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Click through this slideshow featuring some of the most famous transgender activists:

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How a 10-minute conversation can significantly reduce transphobia
Actress Laverne Cox from the Netflix series "Orange is the New Black" arrives at the 68th Primetime Emmy Awards in Los Angeles, California U.S., September 18, 2016. REUTERS/Lucy Nicholson
In this June 1, 2015 photo, a journalist looks at Vanity Fair's Twitter site with the Tweet about Caitlyn Jenner, who will be featured on the July cover of the magazine. Caitlyn Jenner, the transgender Olympic champion formerly known as Bruce, on Monday unveiled her new name and look in a sexy Vanity Fair cover shoot -- drawing widespread praise, including from the White House. Lesbian, gay, bisexual and transgender campaigners -- and many well-wishers -- welcomed the high-profile debut, as did the 65-year-old Jenner's family, which includes the media-savvy celebrity Kardashian clan. 'I'm so happy after such a long struggle to be living my true self,' Jenner wrote in her first tweet after the magazine released the July cover photo by renowned photographer Annie Leibovitz. AFP PHOTO / MLADEN ANTONOV (Photo credit should read MLADEN ANTONOV/AFP/Getty Images)
Writer Janet Mock attends Marie Claire's Second-Annual New Guard Lunch at Hearst Tower on October 30, 2014 in New York City. (Photo by Robin Marchant/Getty Images for Marie Claire)
Transgender former US Navy Seal Senior Chief Kristin Beck speaks during a conference entitled 'Perspectives on Transgender Military Service from Around the Globe' organized by the American Civil Liberties Union (ACLU) and the Palm Center in Washington on October 20, 2014. Transgender military personnel from 18 countries who allow them to serve openly, gathered to talk about their experiences and discuss whether the US military could join them. It is estimated that more than 15, 000 transgender personnel currently serve in the US military, but policy requires their separation if they are discovered, according to the ACLU. AFP PHOTO/Nicholas KAMM (Photo credit should read NICHOLAS KAMM/AFP/Getty Images)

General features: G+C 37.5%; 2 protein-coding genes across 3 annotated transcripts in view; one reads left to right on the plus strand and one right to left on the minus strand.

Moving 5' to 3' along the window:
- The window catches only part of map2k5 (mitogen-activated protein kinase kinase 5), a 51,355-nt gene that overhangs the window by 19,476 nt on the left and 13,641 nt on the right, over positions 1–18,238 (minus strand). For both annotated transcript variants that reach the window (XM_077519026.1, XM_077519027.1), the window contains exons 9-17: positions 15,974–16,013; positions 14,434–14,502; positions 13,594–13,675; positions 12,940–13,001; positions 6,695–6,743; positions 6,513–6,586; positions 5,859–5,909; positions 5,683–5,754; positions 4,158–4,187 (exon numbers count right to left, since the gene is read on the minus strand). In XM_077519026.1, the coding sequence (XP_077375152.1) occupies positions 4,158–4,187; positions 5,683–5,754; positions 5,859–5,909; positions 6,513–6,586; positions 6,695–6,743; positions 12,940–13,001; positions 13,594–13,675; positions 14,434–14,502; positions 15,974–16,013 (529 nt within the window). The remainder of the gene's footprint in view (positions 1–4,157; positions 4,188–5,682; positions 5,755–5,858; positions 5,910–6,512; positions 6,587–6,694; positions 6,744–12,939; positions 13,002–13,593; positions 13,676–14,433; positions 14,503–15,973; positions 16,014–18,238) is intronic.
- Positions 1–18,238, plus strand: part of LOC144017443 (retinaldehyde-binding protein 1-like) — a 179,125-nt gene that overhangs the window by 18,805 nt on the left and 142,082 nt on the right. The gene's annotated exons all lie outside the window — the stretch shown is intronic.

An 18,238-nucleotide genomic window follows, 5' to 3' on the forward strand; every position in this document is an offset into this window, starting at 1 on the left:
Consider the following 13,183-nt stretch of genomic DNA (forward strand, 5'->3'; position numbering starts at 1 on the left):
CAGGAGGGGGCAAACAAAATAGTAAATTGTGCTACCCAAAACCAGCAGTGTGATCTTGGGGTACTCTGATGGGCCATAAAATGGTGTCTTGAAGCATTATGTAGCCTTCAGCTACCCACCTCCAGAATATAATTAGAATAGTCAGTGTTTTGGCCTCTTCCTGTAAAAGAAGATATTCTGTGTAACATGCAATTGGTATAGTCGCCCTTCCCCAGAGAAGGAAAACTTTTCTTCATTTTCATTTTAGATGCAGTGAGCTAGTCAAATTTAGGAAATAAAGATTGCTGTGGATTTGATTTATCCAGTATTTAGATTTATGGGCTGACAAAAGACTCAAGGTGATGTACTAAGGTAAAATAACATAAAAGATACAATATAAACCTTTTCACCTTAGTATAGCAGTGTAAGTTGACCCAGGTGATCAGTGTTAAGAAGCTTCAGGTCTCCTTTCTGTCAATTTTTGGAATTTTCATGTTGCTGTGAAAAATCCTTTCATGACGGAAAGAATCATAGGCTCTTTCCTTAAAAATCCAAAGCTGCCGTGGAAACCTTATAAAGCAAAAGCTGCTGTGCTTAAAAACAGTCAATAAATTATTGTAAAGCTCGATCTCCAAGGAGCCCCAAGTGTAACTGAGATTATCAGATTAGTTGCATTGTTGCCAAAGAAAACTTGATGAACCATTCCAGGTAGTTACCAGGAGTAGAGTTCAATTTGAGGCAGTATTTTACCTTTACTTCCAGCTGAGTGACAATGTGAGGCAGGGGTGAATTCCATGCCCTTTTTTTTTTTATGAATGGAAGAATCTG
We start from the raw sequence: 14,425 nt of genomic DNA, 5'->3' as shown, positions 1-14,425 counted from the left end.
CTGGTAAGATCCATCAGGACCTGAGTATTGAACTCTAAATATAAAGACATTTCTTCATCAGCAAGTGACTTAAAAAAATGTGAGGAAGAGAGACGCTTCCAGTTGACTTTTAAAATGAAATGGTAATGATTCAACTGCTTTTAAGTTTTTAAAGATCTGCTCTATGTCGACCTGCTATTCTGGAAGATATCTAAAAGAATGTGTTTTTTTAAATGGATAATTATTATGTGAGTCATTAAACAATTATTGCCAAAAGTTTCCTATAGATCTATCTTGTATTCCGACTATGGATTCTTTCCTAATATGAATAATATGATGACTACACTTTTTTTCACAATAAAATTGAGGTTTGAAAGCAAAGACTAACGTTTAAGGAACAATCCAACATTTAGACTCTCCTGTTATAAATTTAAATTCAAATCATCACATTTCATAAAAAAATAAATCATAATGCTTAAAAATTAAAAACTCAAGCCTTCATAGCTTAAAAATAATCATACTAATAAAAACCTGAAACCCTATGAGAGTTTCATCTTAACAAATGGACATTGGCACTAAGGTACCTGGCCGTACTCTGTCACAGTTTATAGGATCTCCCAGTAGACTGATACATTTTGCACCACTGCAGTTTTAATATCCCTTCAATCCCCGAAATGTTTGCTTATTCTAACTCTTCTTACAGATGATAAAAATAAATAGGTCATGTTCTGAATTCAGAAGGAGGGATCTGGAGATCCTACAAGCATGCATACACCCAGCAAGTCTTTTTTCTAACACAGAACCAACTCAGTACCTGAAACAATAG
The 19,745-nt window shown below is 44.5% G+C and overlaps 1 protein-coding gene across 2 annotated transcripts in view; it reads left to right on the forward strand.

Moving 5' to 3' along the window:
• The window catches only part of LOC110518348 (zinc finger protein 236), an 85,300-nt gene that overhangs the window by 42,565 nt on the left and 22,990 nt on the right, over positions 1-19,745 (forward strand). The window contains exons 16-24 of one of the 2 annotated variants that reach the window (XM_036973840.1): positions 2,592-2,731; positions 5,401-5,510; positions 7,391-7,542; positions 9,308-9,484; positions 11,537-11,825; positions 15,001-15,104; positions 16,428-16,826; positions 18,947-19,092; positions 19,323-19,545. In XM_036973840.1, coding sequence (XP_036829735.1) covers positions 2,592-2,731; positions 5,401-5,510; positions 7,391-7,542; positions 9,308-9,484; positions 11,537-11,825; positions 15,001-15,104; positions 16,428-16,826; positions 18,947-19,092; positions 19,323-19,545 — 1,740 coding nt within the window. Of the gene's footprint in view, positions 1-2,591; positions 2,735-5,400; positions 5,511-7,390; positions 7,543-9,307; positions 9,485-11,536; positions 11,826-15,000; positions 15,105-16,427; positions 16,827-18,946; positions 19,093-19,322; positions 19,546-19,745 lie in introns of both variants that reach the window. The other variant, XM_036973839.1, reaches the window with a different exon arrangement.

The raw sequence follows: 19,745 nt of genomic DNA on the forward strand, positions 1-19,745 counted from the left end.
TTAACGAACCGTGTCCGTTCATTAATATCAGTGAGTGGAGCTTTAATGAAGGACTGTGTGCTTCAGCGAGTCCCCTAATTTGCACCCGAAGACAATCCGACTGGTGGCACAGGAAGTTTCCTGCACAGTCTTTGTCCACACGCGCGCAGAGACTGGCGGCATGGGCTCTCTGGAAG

WEST HOLLYWOOD, CA - MAY 07: Model Gigi Gorgeous attends the NYLON Young Hollywood Party presented by BCBGeneration at HYDE Sunset: Kitchen + Cocktails on May 7, 2015 in West Hollywood, California. (Photo by Jason Kempin/Getty Images for NYLON)
NEW YORK, NY - NOVEMBER 13: Mixed martial artist Fallon Fox attends the 2013 Emery Awards at Cipriani Wall Street on November 13, 2013 in New York City. (Photo by Cindy Ord/Getty Images)
Model Lea T presents a creation by Teca by Helo Rocha during the 2016 Summer collections of the Sao Paulo Fashion Week in Sao Paulo, Brazil, on April 16, 2015. AFP PHOTO / MIGUEL SCHINCARIOL (Photo credit should read Miguel Schincariol/AFP/Getty Images)
Jenna Talackova (R) arrives for a press conference in Los Angeles with her attorner Gloria Allred (out of frame) on April 3, 2012. Canada's Miss Universe pageant said it would allow the transgendered model to compete in its pageant as long as Canada recognizes her gender as a woman. Talackova was previously disqualified, she said, because she used to be male. AFP PHOTO/Frederic J. BROWN (Photo credit should read FREDERIC J. BROWN/AFP/Getty Images)
Director, writer and producer Lana Wachowski poses on arrival for the Los Angeles Premiere of the film 'Jupiter Ascending' in Hollywood, California on February 2, 2015. The film opens on February 6. AFP PHOTO / FREDERIC J. BROWN (Photo credit should read FREDERIC J. BROWN/AFP/Getty Images)
BEVERLY HILLS, CA - FEBRUARY 28: Caitlyn Jenner attends the 2016 Vanity Fair Oscar Party Hosted By Graydon Carter at Wallis Annenberg Center for the Performing Arts on February 28, 2016 in Beverly Hills, California. (Photo by Karwai Tang/WireImage)